The Constitutional validity of Section 497 of IPC was challenged in Bombay High Court in 2011, by one Deepak Mirwani, on ground that it had no relevance in present context. Deepak Mirwani was facing prosecution for committing adultery with a married woman. Mirwani contended that the right to have physical relations with a consenting party emanates from the “Right to life’. However, Mirwani’s contentions miserably failed to convince the Hon’ble Court. The Division Bench of Justice B.H. Marlapalle and Justice U.D. Salvi, came down heavily on the petitioner and said, “If your challenge is accepted, there will be no civil society left.” The Bench observed, “In fact there is a need to amend the proviso in order to bring woman also under its purview.”
However, further the provisions of Section 497 of IPC were found defective and gender biased. Viewing this, an Italy based Indian businessman, Joseph Shine, filed a PIL in Supreme Court. Petitioner’s advocates Kaleeswaram Raj and Suvidutt demanding gender neutrality argued that why should only a man (adulterer) and not a woman involved in an adulterous relationship be prosecuted? Their contention was that when sexual intercourse takes place with the consent of both man and woman, there is no justification for excluding one party from criminal liability.
The petitioner pointed out before the Court that Section 497 of IPC and Section 198 (2) of Cr.PC are gender ‘discriminatory’, hence unconstitutional. On December 08, 2017, the three judge Bench, headed by CJI Dipak Misra, issued notice to Government of India. On September 28, 2018, the Supreme Court struck down Section 497 of IPC – the law against adultery by men as unconstitutional.
Learned Advocate O.P Saxena, in total disagreement with Supreme Court’s judgement viewed that families are the essential building blocks of civilisation. Adultery on the contrary is objectionable on social, moral, religious and legal grounds. The impugned judgement lacks clairvoyance. Its far reaching-consequences are destructive, disastrous, which will result in frequent number of divorces and murders of spouses.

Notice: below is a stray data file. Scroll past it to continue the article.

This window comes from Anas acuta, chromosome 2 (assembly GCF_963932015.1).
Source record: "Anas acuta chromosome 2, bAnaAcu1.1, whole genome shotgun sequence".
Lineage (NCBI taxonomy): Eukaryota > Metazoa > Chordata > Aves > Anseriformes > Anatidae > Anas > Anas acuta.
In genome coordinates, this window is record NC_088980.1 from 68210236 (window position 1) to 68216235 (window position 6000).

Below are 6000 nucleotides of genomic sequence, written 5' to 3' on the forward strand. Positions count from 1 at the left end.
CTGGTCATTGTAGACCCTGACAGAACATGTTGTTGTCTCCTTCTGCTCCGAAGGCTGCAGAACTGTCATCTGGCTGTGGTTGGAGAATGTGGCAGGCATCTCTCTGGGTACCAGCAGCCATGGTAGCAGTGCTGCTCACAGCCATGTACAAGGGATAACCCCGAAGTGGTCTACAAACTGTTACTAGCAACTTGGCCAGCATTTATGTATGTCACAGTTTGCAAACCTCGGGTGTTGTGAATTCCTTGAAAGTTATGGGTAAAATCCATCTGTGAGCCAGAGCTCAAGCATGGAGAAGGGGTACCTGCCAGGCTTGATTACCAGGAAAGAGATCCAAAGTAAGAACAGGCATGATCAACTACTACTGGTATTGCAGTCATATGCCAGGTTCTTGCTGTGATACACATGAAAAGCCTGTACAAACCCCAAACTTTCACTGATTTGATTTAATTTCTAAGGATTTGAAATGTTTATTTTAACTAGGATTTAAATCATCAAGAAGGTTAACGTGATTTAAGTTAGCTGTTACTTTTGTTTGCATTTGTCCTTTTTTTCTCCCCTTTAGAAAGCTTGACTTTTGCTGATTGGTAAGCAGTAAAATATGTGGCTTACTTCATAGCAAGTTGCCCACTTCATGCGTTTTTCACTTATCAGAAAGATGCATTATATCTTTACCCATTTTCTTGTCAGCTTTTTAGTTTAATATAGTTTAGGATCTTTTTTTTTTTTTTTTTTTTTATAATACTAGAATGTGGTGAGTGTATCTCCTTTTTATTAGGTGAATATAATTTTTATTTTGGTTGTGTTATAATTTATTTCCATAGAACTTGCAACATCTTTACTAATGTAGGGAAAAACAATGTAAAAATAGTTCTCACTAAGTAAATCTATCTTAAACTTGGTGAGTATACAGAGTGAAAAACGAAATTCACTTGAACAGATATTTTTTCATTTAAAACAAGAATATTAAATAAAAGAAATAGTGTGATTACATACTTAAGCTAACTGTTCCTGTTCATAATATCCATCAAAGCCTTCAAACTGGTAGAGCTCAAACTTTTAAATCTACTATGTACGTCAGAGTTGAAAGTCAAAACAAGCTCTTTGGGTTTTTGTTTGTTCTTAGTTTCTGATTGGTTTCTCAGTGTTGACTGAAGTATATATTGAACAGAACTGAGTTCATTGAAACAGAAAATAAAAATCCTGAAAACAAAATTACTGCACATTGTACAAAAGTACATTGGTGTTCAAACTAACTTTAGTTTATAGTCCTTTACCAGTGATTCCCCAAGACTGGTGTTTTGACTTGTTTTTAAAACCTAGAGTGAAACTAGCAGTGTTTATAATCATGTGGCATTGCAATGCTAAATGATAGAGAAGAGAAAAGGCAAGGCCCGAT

Saxena questioned very logically that if everybody has sex with everybody else, there is no saying who is the daddy? Saxena pointed out that the essential purpose behind monogamous institution of marriage has been the certainty of “Paternity” and “Guarding of the nest”.
Saxena cited the living example of former deceased minister, N.D Tiwari and Ujjwala Sharma case in which Ujjwala Sharma was cheating on her husband Bipin Sharma for almost 30 years as Bipin thinking Rohit Sharma his son had raised him as his own blood. A recent DNA test proved that Rohit Sharma was born to Congress leader N.D Tiwari and Ujjwala Sharma. The conception in the late 1970s happened when Ujjwala’s marriage to Bipin Sharma was subsisting. This fact came to be known after Rohit filed a “paternity suit” in High Court of Delhi in 2007. However, this is not the isolated case of its kind. There must have been many more such undiscovered silent cases around us and now when the adultery has been “legalised” by the Hon’ble Court, one can anticipate more births of illegitimate children.
Supporting Saxena’s view, Supreme Court lawyer, K.C Kaushik, raised the issue of inheritance and succession of children with disputed paternity. Kaushik pointed out that there is no relevance left out of Hindu Succession (Amendment) Act, 2005. How the daughters in a joint family that is governed by the mitakshara law will now claim equal rights over the coparcenary property of their father?
Kaushik will not feel surprised if one day, the Court will strike down the Hindu Marriage Act, 1955; Hindu Succession Act; Section 494 of IPC, and Immoral Traffic (Prevention) Act, 1956.
Kaushik pointed out that the CJI in the Joseph Shine case observed that “adultery law unlike the bigamy law under Section 494 of IPC, does not make the offence gender-neutral. Under the bigamy law both men and women are liable for prosecution. Still both man and woman have a sacred duty to protect the sanctity of marriage by not entering in to an adulterous relationship.” This means that the Hon’ble Court does legalise adultery within monogamy but does not approve it in bigamy. Is this not the double standard and irony?, asks Kaushik.
The court also observed, “A woman can not be asked to think as a man or as how society desires. Such a thought is abominable.” On this, Advocate Kaushik questioned that a prostitute or sex worker is also a woman, why then her core identity is being slaughtered by not allowing her to carry out her work?